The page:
The Big Summer 11+ Reading List

The Big Summer 11+ Reading List

The Big 11+ Summer Reading List

I first wrote this a few months ago for our website… But since Summer holidays are the optimal time for getting stuck into a book, I thought I would post it again for those Mums and Dads looking to inspire their kids with some great holiday reading.

I get a lot of calls asking how to best help kids get through the 11+ papers to independent schools and grammar schools. Really, the most important thing you can do to help your child excel in 11+ English papers is encourage them to read regularly and widely - and read as many different styles and types of book as possible. Reading not only improves comprehension and vocabulary (the student should be sure to look up and write down new words!) but it also develops general knowledge, emotional insights and analytical skills. Moreover, if a student reads a mix of modern and classic fiction, books set in historical periods and the contemporary world, fantasy and reality, fiction, non-fiction and autobiography, they’re more likely to have a wide range of ideas, cultural references and narrative techniques to draw on in their English exams.

Here are some books I recommend highly - separated into categories, so you can aim for a good variety.

Children’s Classics

The Chronicles of Narnia - CS Lewis

Stig of The Dump - Clive King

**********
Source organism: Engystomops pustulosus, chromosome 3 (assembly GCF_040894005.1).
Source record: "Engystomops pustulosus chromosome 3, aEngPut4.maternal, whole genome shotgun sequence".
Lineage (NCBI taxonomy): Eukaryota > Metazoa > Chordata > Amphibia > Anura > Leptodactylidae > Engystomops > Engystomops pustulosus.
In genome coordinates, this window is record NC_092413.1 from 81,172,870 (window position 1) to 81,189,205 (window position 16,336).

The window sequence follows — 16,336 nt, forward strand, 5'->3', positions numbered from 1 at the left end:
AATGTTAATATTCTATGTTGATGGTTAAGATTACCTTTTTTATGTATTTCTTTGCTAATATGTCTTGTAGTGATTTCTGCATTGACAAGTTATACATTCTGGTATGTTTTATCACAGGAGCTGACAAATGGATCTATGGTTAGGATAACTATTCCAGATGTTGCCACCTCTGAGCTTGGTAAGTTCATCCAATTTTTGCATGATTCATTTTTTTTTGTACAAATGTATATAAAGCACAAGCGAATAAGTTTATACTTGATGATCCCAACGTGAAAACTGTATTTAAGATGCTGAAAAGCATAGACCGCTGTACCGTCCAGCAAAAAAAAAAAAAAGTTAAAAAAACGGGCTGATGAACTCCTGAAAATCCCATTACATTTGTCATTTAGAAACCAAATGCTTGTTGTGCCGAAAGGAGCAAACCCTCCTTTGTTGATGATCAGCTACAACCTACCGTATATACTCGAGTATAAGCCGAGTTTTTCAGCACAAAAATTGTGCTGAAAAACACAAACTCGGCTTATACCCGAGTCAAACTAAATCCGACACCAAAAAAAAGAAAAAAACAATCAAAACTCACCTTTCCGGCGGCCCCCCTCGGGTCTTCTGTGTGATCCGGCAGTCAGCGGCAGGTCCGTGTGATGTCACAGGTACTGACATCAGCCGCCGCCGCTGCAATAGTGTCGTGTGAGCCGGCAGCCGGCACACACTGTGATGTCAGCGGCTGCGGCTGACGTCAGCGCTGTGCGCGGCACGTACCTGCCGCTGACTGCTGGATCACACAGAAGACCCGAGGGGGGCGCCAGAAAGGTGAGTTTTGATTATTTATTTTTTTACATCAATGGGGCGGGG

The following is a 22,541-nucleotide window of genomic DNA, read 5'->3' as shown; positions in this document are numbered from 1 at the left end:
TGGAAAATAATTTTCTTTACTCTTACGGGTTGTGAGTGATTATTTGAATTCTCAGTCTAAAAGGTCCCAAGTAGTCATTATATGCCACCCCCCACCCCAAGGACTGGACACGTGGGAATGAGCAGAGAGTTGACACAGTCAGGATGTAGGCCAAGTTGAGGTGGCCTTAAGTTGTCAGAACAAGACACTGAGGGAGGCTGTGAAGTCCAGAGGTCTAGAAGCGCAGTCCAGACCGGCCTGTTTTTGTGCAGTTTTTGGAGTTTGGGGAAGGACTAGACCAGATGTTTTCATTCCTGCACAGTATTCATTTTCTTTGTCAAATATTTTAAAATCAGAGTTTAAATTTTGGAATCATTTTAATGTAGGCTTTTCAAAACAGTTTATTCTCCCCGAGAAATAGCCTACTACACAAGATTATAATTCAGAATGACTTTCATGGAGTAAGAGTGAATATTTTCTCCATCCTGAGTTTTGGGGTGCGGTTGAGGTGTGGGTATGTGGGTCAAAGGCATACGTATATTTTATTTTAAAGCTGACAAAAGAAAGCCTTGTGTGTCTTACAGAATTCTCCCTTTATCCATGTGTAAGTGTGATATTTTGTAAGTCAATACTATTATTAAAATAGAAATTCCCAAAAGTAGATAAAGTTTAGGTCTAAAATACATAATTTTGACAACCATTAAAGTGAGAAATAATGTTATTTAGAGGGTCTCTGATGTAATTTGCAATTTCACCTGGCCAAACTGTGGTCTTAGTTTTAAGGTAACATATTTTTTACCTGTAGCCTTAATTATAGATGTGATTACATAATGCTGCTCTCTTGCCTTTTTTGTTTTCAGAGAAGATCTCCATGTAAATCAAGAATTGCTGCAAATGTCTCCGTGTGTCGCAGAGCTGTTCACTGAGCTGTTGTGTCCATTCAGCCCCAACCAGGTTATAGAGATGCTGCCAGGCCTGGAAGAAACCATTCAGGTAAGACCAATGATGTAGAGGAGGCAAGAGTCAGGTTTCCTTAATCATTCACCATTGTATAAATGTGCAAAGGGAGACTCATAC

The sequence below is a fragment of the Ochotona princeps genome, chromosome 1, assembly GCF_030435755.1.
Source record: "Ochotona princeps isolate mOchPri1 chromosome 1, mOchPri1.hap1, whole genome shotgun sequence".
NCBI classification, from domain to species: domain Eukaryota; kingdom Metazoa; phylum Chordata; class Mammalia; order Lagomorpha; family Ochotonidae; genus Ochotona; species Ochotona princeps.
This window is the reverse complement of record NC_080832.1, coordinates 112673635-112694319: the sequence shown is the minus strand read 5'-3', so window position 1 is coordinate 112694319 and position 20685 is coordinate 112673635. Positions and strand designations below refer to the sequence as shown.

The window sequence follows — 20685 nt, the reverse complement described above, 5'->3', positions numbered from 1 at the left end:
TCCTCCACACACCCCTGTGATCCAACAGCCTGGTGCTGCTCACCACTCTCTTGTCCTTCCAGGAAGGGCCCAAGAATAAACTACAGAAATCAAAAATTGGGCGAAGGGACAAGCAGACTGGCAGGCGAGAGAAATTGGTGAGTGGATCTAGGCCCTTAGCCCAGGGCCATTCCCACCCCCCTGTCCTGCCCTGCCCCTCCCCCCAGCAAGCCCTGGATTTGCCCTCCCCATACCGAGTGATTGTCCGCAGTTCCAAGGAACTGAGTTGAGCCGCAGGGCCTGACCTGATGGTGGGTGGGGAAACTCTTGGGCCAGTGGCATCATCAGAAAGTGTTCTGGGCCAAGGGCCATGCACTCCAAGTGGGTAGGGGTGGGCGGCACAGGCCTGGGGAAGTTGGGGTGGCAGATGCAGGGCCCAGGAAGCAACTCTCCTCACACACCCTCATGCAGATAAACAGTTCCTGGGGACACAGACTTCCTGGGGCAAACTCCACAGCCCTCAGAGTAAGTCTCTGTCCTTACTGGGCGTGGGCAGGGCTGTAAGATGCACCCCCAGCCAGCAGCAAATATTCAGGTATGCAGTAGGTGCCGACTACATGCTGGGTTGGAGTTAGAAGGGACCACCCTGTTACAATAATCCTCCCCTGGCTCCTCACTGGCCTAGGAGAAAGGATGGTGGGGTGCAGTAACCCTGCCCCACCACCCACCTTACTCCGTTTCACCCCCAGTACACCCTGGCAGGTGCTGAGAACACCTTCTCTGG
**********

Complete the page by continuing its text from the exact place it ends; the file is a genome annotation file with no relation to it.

Five Children and It - E Nesbit

Ballet Shoes - Noel Streatfield

The Secret Garden - Frances Hodgson Burnett

Tom’s Midnight Garden - Philippa Pearce

Peter Pan and Wendy - J M Barrie

Emil and The Detectives - Erich Kastner

Charlotte’s Web - E B White

The Hobbit - J R Tolkien

19th Century Fiction (good for getting used to old-fashioned / archaic language which sometimes occurs in exam papers for top schools)

Treasure Island - R L Stevenson

Kidnapped - R L Stevenson

The Adventures of Tom Sawyer - Mark Twain

The Adventures of Huckleberry Finn - Mark Twain

Alice in Wonderland - Lewis Carroll

Black Beauty - Anna Sewell

A Christmas Carol - Charles Dickens

Oliver Twist - Charles Dickens

Sherlock Holmes - Sir Arthur Conan Doyle

Books which deal with Historical Themes

Warhorse - Michael Morpurgo (WW1 / animals at war)

War Boy - Michael Foreman (WW2 in Britain)

Goodnight Mister Tom (WW2 / Evacuees) 

Carrie’s War (WW2 / Evacuees)

When Hitler Stole Pink Rabbit (and sequels) (WW2 / The Holocaust)

Hitler’s Canary - Sandi Toksvig (WW2 / The Holocaust)

Smith - Leon Garfield (Pickpocketing in 18th century London)

The Diamond of Drury Lane (The theatre in 18th Century London)

Hero on a Bicycle - Shirley Hughes (WW2, The Italian Resistance)

Coram Boy - Jamila Gavin (Foundling Hospital, 18th century England)

Once - Morris Gleitzmen (WW2 / The Holocaust)

I, Coriander - Sally Gardner (Historical Fantasy based on 17th century Puritan commonwealth)

Contemporary fiction dealing with big themes

Holes - Louis Sachar

Pig Heart Boy - Malorie Blackman

Noughts and Crosses series - Malorie Blackman

Wonder - R J Palacio

A Monster Calls - Patrick Ness 

The Knife of Never Letting Go - Patrick Ness